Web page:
ESSEX — The Essex branch of the Baltimore County Public Library turned 50 this week, and threw an out of this world event last Wednesday to celebrate.

A full day of fun and family-friendly events began with a firetruck viewing, face-painting and an opening ceremony featuring Baltimore County Executive John Olszewski Jr. and District 6 leaders Sen. Johnny Ray Salling and Del. Ric Metzgar, both R-6. The event went galactic with a children’s science program, a former astronaut meet-and-greet and ended with a magician and mentalist presentation.

“This is our 50th anniversary of being at this particular branch, in this particular location,” said Essex library manager Yvette May. “We had our beginnings in the late 1940s, but it has evolved over the years. We wanted to do something really special for the community. We had a team that got together and planned everything — a day of celebration and giving back.”

The building itself has undergone changes. May said that five years ago the library was renovated and the interior was completely remodeled inside.

“We’ve evolved over the years and we’re excited to be in this community,” she said. “We feel we’re in a really relevant location. People are coming in all the time to get help for computer assistance and job assistance, and there’s a lot of different things that we’re finding that they need and want. We’ve redefined who we are in many ways. We’re not just checking out books anymore, but we’re really a vital educational part of the community.”

Paula Miller, Baltimore County Public Libraries director, detailed for The Avenue News and The Dundalk Eagle all the monumental things that happened in 1969 — the year the library opened.

The Apollo 11 lunar excursion module landed on the moon, carrying with it American astronauts Neil Armstrong and Buzz Aldrin. An estimated 500 million people watched the landing on television, which was slowly making its way into virtually all American homes around the world.

Woodstock attracted more than 350,000 rock-n-roll fans. And Richard Nixon was inaugurated as the 37th president of the United States. Miller said that 250,000 protesters marched on Washington against the Vietnam War, Sesame Street debuted on PBS, The Beatles recorded the album Abbey Road and the year’s bestselling novel was “The Godfather” by Mario Puzo.

The average monthly rent was $135, the average cost of a new car was $3,270 and the cost of a gallon of gas was 35 cents.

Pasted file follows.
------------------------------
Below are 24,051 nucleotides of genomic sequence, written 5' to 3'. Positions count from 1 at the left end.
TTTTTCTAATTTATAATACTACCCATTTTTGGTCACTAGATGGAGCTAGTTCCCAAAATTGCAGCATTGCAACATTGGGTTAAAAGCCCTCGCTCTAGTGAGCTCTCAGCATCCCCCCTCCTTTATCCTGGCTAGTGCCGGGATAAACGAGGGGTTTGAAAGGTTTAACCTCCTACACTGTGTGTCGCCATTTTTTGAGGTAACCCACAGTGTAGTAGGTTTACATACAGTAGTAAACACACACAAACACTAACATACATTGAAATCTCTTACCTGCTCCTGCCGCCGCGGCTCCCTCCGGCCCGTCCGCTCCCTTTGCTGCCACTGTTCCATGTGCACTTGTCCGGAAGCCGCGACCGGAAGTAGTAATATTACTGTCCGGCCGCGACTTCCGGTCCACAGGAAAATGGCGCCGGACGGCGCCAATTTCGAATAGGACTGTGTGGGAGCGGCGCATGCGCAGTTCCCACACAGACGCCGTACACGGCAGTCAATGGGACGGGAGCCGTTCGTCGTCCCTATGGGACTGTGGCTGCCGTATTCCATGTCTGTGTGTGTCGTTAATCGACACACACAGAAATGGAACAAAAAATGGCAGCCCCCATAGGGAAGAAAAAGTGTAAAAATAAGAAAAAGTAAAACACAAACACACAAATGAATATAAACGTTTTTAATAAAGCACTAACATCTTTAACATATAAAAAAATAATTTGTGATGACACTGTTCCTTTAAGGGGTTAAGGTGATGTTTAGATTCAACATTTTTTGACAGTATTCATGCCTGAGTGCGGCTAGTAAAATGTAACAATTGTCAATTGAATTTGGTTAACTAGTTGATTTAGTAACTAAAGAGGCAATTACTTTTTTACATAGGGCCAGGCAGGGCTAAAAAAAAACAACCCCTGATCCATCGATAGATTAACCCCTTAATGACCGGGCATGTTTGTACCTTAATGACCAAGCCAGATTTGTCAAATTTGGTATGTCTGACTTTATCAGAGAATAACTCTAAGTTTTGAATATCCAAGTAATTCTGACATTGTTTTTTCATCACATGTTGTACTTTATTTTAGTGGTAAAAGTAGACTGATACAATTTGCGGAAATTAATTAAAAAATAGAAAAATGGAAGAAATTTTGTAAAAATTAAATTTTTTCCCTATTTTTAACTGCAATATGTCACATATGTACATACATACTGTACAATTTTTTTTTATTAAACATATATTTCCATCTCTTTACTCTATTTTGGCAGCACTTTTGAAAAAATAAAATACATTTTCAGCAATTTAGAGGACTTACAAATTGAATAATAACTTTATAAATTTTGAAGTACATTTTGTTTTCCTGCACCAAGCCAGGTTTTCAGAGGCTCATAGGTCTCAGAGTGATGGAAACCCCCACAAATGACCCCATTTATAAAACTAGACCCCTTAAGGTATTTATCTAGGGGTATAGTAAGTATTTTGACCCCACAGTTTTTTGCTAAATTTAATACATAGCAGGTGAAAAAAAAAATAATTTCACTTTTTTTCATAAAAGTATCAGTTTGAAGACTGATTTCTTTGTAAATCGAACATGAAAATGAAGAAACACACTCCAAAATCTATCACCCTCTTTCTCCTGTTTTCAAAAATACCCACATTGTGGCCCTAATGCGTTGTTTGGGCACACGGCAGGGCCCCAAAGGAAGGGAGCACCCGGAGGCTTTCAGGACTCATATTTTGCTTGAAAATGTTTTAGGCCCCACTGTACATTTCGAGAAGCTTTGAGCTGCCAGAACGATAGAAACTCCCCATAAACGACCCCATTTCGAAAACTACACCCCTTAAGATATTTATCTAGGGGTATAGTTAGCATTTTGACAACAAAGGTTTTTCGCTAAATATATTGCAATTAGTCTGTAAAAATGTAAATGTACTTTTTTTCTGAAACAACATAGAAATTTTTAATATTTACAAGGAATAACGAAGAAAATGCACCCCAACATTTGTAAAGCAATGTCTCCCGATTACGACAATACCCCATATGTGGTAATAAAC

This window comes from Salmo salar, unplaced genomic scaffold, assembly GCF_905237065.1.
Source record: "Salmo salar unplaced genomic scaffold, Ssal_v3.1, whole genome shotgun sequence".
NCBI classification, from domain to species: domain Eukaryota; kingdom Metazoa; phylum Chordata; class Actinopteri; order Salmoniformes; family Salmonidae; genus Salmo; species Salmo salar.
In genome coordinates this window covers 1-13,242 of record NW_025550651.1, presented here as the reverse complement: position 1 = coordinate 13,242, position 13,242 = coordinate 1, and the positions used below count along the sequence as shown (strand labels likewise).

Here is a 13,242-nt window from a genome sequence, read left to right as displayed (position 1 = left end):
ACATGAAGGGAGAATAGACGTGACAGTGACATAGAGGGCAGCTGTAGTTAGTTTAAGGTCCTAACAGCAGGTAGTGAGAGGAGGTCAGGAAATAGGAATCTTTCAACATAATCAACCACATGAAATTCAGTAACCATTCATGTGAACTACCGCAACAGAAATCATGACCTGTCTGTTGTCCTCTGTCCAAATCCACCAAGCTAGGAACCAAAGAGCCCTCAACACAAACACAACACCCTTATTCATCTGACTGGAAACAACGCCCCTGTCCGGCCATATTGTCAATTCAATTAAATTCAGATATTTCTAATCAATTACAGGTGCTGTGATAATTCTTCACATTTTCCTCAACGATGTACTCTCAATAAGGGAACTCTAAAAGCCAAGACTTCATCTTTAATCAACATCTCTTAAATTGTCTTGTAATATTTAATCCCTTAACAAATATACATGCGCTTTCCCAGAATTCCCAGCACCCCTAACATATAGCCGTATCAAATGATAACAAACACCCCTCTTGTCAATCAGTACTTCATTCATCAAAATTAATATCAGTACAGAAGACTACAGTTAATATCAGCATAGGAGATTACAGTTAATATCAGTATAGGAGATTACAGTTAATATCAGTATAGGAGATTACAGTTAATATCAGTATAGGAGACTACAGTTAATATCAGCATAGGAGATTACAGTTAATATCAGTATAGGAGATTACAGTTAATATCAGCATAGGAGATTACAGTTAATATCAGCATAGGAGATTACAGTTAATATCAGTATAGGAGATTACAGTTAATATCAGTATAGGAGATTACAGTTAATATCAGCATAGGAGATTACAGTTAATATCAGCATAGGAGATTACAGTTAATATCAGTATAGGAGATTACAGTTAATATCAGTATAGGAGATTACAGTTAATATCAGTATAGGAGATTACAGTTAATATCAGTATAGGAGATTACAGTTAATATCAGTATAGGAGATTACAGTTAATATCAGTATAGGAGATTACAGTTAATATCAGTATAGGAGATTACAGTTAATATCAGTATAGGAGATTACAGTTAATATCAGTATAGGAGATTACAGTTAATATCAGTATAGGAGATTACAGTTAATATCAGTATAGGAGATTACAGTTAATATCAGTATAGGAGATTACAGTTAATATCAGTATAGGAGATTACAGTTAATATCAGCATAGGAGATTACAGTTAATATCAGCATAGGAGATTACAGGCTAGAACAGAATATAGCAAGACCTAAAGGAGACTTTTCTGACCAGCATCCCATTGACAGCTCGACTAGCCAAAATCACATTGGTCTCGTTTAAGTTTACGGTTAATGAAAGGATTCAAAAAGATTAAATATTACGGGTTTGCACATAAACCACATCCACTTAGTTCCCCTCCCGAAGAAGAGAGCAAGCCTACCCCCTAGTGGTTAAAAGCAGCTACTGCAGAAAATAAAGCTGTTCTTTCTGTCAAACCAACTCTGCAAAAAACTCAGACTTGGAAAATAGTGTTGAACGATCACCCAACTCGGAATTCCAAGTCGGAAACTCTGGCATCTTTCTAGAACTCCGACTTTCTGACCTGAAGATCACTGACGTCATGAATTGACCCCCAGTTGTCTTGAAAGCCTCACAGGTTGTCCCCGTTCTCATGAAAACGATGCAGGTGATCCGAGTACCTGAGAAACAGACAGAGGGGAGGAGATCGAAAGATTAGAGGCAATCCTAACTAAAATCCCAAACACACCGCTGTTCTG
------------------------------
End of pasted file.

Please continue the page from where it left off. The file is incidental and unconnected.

“Fast forward to 2019,” Miller said. “We see 250,000 visitors through these doors every year. Over 300,000 items are in circulation out of this branch alone during a single year and it has become a lasting anchor in the community. So while many things changed during that time in the last 50 years, Baltimore County Public Library is proud of our community and our commitment to access opportunities, equity and community engagement in this branch. We provide and empower people of all ages with resources. And I am personally very proud of the commitment of our library staff.”

Sharon Peters, a 25-year veteran staffer of the location also praised the Essex branch.

“I think this is a great branch,” she said. “There were no computers when I started coming here. I used to bring my kids. I loved working here.”

Peters said the front desk was her favorite duty when she was on the clock.

Librarian Rachel Jackson said coming to the branch when she was younger was an “awesome” experience.

“We’ve grown a lot in terms of having more programs and classes for free,” she said. “We’ve been more involved with teens and making sure we hit all the different levels as far as seniors and all the different age groups. For the longest time, we just had books. But now we’re more of a learning center and community center.”

Longtime Essex activist and District 7 Board of Education member Rod McMillion was at the celebration, as well. “It meets the needs of the people in the community,” he said. “It’s a base. It’s a hub for a lot of different activities. This library has been a very, very important part of a lot of people’s lives.”

Salling and Metzgar came from Annapolis for the momentous occasion.

“Its about the community having a great opportunity to go to a place to learn,” said Sen. Salling. “There’s a great history in libraries but there’s great opportunity too for jobs. If you don’t know about computers, they can also help you with that, too. So it’s a great opportunity to learn about the history of the community, to learn about the history of the world.”

Del. Metzgar expressed his excitement about the day, and reminisced about attending the original Essex library’s branch to “get away” from his five siblings.

“It taught me to stir the gift that’s within,” he said. “We’re never too young or too old to learn.”

Patrons and children were also excited about the activities and history of the day. “Everybody is so nice here. They help us with everything,” said Wanda Okwesilie who has been attending the branch for seven years.

“When I used to come here with my daughter, sometimes I had work I needed to understand, they had someone here to help me. This location is awesome.”

The County Executive, Sen. Salling and a representative from Governor Larry Hogan’s office presented library officials with citations acknowledging the momentous occasion.

“This library has an incredible history, and it’s important that we remember our history,” Olszewski said.

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